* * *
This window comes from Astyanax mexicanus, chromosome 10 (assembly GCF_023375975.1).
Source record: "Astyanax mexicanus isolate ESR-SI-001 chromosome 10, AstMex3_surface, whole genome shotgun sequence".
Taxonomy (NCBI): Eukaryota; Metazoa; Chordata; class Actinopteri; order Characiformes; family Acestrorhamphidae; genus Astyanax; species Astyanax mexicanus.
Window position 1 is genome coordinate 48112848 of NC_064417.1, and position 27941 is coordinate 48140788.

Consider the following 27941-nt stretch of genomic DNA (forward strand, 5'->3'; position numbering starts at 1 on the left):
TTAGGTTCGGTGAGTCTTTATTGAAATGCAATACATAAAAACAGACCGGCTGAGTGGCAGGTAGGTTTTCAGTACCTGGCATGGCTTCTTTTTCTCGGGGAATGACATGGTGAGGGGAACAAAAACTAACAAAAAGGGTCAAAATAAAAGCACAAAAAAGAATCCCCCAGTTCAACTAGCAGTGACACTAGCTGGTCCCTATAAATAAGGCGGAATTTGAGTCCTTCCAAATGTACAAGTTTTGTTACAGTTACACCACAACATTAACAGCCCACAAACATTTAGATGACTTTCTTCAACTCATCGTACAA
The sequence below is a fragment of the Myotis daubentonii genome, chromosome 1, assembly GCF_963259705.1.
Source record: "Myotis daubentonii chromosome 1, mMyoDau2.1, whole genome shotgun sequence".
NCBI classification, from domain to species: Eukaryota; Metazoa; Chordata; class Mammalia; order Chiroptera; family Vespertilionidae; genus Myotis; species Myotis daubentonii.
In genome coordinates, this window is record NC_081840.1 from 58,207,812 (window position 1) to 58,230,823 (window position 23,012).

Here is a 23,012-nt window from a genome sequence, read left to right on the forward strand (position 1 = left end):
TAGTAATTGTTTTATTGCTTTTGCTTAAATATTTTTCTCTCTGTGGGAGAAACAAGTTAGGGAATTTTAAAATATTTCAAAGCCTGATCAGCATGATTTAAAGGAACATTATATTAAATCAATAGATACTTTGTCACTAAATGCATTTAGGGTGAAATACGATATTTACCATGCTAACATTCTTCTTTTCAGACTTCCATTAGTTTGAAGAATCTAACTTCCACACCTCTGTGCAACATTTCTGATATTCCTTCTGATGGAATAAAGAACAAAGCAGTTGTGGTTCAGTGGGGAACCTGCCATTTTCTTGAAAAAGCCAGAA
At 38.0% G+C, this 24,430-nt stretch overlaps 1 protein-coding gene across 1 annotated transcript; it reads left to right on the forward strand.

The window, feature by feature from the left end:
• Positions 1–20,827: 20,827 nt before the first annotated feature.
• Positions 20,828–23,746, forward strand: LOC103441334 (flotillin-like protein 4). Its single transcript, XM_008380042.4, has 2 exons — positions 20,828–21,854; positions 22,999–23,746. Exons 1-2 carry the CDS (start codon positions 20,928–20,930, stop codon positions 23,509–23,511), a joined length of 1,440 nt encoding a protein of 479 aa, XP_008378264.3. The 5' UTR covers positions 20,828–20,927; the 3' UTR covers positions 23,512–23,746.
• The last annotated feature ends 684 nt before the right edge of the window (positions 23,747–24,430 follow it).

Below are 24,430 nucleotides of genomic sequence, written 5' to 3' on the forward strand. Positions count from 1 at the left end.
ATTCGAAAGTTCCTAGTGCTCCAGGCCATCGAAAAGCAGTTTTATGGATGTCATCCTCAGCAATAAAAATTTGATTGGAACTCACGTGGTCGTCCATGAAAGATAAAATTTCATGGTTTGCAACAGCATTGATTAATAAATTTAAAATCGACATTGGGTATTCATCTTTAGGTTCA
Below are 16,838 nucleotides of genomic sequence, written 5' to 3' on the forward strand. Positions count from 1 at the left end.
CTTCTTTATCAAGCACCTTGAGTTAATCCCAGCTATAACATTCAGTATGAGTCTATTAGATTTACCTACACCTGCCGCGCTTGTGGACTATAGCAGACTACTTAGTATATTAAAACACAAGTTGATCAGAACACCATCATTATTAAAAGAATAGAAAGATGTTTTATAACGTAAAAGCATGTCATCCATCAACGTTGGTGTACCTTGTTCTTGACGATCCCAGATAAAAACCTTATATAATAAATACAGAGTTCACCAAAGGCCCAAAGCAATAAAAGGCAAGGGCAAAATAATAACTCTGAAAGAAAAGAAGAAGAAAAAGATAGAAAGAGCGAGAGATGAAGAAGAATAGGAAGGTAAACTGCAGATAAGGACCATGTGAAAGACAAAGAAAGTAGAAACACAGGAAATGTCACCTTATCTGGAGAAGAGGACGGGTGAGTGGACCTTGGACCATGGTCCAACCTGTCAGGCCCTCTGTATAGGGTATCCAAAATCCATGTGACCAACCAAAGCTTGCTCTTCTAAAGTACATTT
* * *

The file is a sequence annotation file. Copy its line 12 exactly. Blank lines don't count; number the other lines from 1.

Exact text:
TAGTAATTGTTTTATTGCTTTTGCTTAAATATTTTTCTCTCTGTGGGAGAAACAAGTTAGGGAATTTTAAAATATTTCAAAGCCTGATCAGCATGATTTAAAGGAACATTATATTAAATCAATAGATACTTTGTCACTAAATGCATTTAGGGTGAAATACGATATTTACCATGCTAACATTCTTCTTTTCAGACTTCCATTAGTTTGAAGAATCTAACTTCCACACCTCTGTGCAACATTTCTGATATTCCTTCTGATGGAATAAAGAACAAAGCAGTTGTGGTTCAGTGGGGAACCTGCCATTTTCTTGAAAAAGCCAGAA